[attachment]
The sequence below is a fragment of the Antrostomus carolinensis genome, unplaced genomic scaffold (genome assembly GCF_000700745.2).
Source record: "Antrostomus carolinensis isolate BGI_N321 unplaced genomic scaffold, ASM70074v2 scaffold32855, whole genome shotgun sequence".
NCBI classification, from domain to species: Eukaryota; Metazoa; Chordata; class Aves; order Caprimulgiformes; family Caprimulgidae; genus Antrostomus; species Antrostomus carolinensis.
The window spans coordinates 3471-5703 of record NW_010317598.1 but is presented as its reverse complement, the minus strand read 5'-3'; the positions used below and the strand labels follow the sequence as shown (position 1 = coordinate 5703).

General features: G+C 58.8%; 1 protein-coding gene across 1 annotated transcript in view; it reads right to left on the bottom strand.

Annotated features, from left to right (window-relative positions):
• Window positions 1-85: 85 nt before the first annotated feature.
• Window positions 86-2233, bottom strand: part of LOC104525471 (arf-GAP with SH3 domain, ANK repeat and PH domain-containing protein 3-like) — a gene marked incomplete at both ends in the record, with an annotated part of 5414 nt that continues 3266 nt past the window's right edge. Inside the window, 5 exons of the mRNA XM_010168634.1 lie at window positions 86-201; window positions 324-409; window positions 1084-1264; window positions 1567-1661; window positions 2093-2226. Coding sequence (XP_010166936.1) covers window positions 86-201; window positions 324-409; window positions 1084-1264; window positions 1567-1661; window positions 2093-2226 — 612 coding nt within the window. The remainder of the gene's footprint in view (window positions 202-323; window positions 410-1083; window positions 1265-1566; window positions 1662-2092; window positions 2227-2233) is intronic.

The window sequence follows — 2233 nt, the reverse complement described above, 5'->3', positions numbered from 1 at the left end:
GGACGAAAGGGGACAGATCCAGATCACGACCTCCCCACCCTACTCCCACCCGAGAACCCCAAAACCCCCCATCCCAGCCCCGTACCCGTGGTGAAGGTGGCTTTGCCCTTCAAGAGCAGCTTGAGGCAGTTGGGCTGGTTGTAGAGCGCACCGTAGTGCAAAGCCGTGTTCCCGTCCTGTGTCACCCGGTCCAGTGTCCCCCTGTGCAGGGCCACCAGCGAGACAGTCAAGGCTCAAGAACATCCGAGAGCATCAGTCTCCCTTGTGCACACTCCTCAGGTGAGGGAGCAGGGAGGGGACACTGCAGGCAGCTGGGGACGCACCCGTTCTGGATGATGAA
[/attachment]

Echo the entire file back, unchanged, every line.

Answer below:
The sequence below is a fragment of the Antrostomus carolinensis genome, unplaced genomic scaffold (genome assembly GCF_000700745.2).
Source record: "Antrostomus carolinensis isolate BGI_N321 unplaced genomic scaffold, ASM70074v2 scaffold32855, whole genome shotgun sequence".
NCBI classification, from domain to species: Eukaryota; Metazoa; Chordata; class Aves; order Caprimulgiformes; family Caprimulgidae; genus Antrostomus; species Antrostomus carolinensis.
The window spans coordinates 3471-5703 of record NW_010317598.1 but is presented as its reverse complement, the minus strand read 5'-3'; the positions used below and the strand labels follow the sequence as shown (position 1 = coordinate 5703).

General features: G+C 58.8%; 1 protein-coding gene across 1 annotated transcript in view; it reads right to left on the bottom strand.

Annotated features, from left to right (window-relative positions):
• Window positions 1-85: 85 nt before the first annotated feature.
• Window positions 86-2233, bottom strand: part of LOC104525471 (arf-GAP with SH3 domain, ANK repeat and PH domain-containing protein 3-like) — a gene marked incomplete at both ends in the record, with an annotated part of 5414 nt that continues 3266 nt past the window's right edge. Inside the window, 5 exons of the mRNA XM_010168634.1 lie at window positions 86-201; window positions 324-409; window positions 1084-1264; window positions 1567-1661; window positions 2093-2226. Coding sequence (XP_010166936.1) covers window positions 86-201; window positions 324-409; window positions 1084-1264; window positions 1567-1661; window positions 2093-2226 — 612 coding nt within the window. The remainder of the gene's footprint in view (window positions 202-323; window positions 410-1083; window positions 1265-1566; window positions 1662-2092; window positions 2227-2233) is intronic.

The window sequence follows — 2233 nt, the reverse complement described above, 5'->3', positions numbered from 1 at the left end:
GGACGAAAGGGGACAGATCCAGATCACGACCTCCCCACCCTACTCCCACCCGAGAACCCCAAAACCCCCCATCCCAGCCCCGTACCCGTGGTGAAGGTGGCTTTGCCCTTCAAGAGCAGCTTGAGGCAGTTGGGCTGGTTGTAGAGCGCACCGTAGTGCAAAGCCGTGTTCCCGTCCTGTGTCACCCGGTCCAGTGTCCCCCTGTGCAGGGCCACCAGCGAGACAGTCAAGGCTCAAGAACATCCGAGAGCATCAGTCTCCCTTGTGCACACTCCTCAGGTGAGGGAGCAGGGAGGGGACACTGCAGGCAGCTGGGGACGCACCCGTTCTGGATGATGAA